Midnight Mass

Over the boom of the juke box playing Dean Martin’s version “Ave Maria,” Don the bartender yelled, “Hey, Chet, don’t you think you should be seeing to your reindeer instead of coming into some bar?” as Chester Bonaparte swayed and limped into The Palais on Broadway that Christmas Eve afternoon.

The whole joint erupted in laughter, even Chet, his chubby cheeks red as the gin blossom nose that provided the pivot point for a face lit by his jolly, if runny, blue eyes, and anchored by his white scruffy beard.

Four hours later, Don tossed Chet for getting humbuggingly belligerent, though still chuckling, with three wise guys from the uptown Brockley Gang, saying, “It’s for your own good, Chester, so you can go home in one piece and make merry, go to Mass, maybe sleep it off and see what Santy brings.”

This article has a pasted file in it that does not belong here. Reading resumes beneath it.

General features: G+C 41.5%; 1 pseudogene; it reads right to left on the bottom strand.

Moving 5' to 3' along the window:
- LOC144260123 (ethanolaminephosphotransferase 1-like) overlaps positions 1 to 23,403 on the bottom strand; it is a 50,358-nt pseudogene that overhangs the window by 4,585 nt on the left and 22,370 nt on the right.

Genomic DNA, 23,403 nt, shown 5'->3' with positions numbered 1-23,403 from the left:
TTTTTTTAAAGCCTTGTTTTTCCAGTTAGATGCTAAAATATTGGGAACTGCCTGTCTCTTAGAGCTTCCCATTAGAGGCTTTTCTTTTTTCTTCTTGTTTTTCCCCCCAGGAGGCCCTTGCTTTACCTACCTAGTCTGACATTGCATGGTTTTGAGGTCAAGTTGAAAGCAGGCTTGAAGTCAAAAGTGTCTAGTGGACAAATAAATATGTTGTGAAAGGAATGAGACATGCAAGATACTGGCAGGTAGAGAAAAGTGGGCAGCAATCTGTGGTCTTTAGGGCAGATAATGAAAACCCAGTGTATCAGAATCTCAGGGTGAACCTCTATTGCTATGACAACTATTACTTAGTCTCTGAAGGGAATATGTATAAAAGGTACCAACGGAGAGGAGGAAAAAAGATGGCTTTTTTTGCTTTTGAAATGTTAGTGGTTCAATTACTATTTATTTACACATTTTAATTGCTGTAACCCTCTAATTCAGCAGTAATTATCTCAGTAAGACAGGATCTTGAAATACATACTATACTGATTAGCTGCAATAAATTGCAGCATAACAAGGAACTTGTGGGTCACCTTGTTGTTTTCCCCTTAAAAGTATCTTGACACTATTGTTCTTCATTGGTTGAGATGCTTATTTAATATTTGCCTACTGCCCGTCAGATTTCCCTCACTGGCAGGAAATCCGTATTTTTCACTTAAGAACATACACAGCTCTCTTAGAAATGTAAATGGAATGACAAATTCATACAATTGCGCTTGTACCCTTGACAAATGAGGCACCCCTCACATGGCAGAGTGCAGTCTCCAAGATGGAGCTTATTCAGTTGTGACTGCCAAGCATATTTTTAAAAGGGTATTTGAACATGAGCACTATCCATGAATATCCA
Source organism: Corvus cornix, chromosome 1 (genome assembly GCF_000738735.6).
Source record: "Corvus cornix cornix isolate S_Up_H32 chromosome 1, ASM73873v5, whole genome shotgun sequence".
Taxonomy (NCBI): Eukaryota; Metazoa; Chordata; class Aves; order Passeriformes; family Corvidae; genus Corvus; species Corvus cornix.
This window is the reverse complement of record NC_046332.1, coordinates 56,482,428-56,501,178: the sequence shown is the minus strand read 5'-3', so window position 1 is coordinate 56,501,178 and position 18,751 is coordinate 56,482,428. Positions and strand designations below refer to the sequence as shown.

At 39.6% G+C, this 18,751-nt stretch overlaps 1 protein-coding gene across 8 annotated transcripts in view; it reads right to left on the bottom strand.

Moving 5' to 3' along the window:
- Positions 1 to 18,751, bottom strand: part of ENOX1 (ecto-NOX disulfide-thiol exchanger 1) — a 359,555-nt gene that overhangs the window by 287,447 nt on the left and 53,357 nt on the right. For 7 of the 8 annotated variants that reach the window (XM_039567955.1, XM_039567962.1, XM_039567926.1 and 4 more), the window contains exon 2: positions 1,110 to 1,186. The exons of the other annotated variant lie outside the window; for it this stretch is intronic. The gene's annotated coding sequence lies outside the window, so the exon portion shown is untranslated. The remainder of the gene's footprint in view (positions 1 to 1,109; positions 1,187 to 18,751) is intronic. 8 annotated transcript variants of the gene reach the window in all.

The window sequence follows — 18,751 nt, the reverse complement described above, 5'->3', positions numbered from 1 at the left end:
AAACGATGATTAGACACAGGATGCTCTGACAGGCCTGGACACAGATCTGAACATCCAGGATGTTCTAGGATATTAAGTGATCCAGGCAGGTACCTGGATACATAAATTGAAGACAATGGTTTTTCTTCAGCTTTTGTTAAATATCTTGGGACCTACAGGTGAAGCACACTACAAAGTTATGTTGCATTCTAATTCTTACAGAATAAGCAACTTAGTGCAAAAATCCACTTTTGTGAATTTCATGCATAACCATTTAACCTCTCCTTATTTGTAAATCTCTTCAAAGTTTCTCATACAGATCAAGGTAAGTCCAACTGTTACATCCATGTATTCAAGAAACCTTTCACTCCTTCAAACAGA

When Chester stumbled off the bus and then down the stairs to the dark doorway of his basement apartment on Sherman Street, he fell against a jingling package left by his sister Katie, who was an Eastern Airlines stewardess on the Albany to Philadelphia run.

At midnight, the bells of St. Patrick’s pealing up on Central Avenue, Chester lifted his head from the pillow and gave a jolly little laugh at how the empty mini-bottles of Canadian Club, Johnny Walker Red and Smirnoff vodka that he’d hung from a bush he stole from Washington Park sparkled in the flames from his burning kitchen.

 

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